Flood Resiliency in NYC 10 Years After Sandy
April 17, 2022
This year marks the 10th anniversary of Hurricane Sandy, a Category 4 “Super Storm” that caused 19 billion dollars in damage, taking 43 lives in New York City alone. By the morning of October 30th 2012, much of the city was without power and vital infrastructure and thousands of buildings were flooded due to both record storm surge and relentless rain.
Hurricane Sandy not only exposed New York City’s vulnerabilities in its lack of flood mitigation infrastructure needed to fend off the imminent threat of climate change, but it also revealed the inadequacies in the government’s ability to successfully administer a disaster relief recovery plan. With a budget of over 2 billion dollars, the city’s Build it Back program was intended to fund the construction of homes for eligible residents, but it wasn’t without controversy– lack of manpower, disorganization, and poor guidelines would mean millions of dollars wasted and hundreds without their promised homes.
In the wake of hurricane Ida last fall, we are left wondering if NYC is truly prepared for the onslaught of storms to come, both in terms of flood mitigation capabilities and flood-related repairs and reconstruction that will inevitably be needed.By attending this session participants will: Understand the depth of destruction and rehabilitation from Sandy in the tri-state area Learn the complexity of disaster recovery nationally and locally See the need for investment in future recovery and resiliency projects
In addition to the forum, our monthly volunteer orientation will take place right before the event, starting at 6:00 pm. If you’re interested in joining GreenHomeNYC as a volunteer, please review opportunities on our website, and register for a monthly orientation on Eventbrite.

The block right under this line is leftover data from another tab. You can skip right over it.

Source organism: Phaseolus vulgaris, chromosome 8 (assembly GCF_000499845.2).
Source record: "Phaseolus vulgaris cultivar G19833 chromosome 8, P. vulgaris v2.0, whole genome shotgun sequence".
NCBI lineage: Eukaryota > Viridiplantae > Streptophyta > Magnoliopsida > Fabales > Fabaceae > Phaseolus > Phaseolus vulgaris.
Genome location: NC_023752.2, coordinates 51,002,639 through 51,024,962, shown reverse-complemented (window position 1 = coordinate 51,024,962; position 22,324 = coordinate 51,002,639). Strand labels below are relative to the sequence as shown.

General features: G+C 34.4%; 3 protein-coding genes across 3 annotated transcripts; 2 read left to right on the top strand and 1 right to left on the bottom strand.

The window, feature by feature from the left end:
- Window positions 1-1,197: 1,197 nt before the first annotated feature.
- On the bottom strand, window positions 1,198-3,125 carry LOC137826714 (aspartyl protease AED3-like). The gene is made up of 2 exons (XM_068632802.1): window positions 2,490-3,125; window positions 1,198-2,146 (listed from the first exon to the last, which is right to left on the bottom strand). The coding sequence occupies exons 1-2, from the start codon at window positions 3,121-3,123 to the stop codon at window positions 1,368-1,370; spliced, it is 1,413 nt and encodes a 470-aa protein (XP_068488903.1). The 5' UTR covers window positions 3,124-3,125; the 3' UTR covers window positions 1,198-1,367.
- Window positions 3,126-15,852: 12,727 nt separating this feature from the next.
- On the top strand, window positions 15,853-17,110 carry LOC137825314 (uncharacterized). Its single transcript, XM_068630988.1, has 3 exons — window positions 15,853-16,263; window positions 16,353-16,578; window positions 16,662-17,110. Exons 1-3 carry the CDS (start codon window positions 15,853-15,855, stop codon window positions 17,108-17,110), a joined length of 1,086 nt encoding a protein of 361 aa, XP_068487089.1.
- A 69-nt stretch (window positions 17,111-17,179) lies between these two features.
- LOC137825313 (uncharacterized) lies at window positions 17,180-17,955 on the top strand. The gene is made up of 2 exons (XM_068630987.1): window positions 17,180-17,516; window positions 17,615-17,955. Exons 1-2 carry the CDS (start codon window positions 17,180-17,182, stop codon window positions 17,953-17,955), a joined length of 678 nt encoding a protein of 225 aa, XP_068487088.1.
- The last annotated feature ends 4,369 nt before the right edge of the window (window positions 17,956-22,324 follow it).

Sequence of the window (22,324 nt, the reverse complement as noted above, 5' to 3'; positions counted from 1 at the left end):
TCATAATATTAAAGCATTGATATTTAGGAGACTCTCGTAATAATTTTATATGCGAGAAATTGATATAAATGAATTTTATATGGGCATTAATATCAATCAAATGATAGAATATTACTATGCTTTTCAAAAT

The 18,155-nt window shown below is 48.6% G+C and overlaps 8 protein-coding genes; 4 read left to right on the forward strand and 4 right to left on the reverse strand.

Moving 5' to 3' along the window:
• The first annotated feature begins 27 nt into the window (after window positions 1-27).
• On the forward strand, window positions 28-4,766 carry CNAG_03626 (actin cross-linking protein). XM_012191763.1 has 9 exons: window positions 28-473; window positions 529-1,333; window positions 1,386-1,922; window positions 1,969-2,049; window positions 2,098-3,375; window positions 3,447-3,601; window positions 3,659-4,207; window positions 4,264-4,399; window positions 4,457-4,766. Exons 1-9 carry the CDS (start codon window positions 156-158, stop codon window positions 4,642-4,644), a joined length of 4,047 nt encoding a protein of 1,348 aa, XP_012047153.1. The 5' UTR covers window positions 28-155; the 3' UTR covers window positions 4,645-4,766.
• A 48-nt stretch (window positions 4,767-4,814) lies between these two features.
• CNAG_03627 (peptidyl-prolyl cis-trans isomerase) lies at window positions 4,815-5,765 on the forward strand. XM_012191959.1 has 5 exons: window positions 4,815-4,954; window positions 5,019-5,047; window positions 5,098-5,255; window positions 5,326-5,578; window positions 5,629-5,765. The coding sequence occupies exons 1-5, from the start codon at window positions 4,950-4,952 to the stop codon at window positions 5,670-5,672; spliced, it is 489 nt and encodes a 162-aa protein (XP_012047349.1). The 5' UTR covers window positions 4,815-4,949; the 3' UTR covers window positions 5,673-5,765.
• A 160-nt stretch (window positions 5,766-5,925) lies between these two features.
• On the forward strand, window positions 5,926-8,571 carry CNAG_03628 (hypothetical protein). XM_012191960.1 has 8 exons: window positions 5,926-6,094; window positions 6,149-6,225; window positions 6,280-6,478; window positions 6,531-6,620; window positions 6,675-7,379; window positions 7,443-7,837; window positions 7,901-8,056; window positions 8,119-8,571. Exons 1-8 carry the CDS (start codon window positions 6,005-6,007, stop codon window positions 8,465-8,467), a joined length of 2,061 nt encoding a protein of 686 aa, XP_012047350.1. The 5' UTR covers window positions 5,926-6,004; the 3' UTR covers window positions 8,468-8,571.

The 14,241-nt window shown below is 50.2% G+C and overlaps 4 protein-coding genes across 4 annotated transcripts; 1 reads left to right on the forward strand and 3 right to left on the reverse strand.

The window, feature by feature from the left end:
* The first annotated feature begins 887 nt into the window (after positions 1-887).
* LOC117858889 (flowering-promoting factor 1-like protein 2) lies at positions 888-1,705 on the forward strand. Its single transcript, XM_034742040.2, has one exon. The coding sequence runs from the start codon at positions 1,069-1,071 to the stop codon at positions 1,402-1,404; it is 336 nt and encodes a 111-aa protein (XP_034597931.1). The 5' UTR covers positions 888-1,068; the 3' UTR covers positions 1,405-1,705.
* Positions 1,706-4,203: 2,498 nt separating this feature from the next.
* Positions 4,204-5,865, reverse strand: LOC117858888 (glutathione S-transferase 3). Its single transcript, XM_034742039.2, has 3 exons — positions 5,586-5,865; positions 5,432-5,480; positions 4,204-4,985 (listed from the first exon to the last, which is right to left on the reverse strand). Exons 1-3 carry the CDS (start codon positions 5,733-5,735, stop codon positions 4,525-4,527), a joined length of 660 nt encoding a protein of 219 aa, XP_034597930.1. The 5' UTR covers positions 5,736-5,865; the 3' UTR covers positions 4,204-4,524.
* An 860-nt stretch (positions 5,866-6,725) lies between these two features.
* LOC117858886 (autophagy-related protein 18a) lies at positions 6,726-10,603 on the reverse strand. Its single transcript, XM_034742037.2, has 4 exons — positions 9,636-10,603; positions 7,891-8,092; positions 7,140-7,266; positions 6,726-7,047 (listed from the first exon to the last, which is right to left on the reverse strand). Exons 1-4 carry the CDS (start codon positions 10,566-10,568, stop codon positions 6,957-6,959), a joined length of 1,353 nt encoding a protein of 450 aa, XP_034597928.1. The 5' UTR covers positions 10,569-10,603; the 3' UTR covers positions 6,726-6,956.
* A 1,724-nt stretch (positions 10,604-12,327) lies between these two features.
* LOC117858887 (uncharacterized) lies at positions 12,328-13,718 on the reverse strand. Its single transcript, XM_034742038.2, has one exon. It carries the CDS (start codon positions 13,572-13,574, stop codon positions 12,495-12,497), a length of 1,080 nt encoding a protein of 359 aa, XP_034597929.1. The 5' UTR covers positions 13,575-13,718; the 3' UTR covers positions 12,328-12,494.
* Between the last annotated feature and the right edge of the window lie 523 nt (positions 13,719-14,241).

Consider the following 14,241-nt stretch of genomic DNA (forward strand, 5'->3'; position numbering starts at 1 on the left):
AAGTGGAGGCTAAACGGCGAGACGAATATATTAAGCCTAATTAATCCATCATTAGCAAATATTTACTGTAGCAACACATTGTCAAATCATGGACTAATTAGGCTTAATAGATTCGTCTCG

Laurie Schoeman oversees Enterprise Community Partners’ efforts to preserve and protect affordable housing across the nation from the risks and impacts of natural hazards and a changing climate. Her team assists CDCs, cities, states and the federal government in a wide range of communities across the nation to develop housing that can sustain impacts of natural hazards and incorporate innovative resiliency ideas, technical assistance, and advocacy support into post-event reconstruction of communities. She leads the development of guidance and tools such as the Keep Safe guide to resilient housing and design in Island Communities.
Laurie has led leading edge policy packages including passing the nation’s first utility-sponsored environmental justice policy in San Francisco and a package of Green Building legislation and policy in New York City. She currently advises a range of agencies/organizations on housing resilience, adaptation and mitigation including the Federal Emergency Management Agency (FEMA), International Code Council (ICC), Institute for Building Technology and Safety (IBTS) and US Department of Energy (USDOE).
Alex Wilson is the Founder and President of The Resilient Design Institute, a nonprofit, 501(c)(3) organization committed to advancing resilient buildings and communities in the face of more intense storms, more frequent flooding, drought, extended power outages, and potential shortages of heating and transportation fuels. Alex is also the founder of BuildingGreen, Inc. in Brattleboro, Vermont, an 18-person company that has served the design and construction industry with non-biased information on environmentally responsible design and construction since 1985.
He is author of Your Green Home (2006), and co-author of Green Development: Integrating Ecology and Real Estate (1998), and the Consumer Guide to Home Energy Savings (1990, 9th edition, 2007). He has also co-authored a series of four guidebooks on quiet-water canoeing and kayaking for the Appalachian Mountain Club.NOTE: Zoom waiting room opens at 6:25 pm. To respect the time of our speakers and guests, the event will begin promptly at 6:30 pm.
If you have any questions, please contact the GreenHomeNYC Forums group at email@example.com.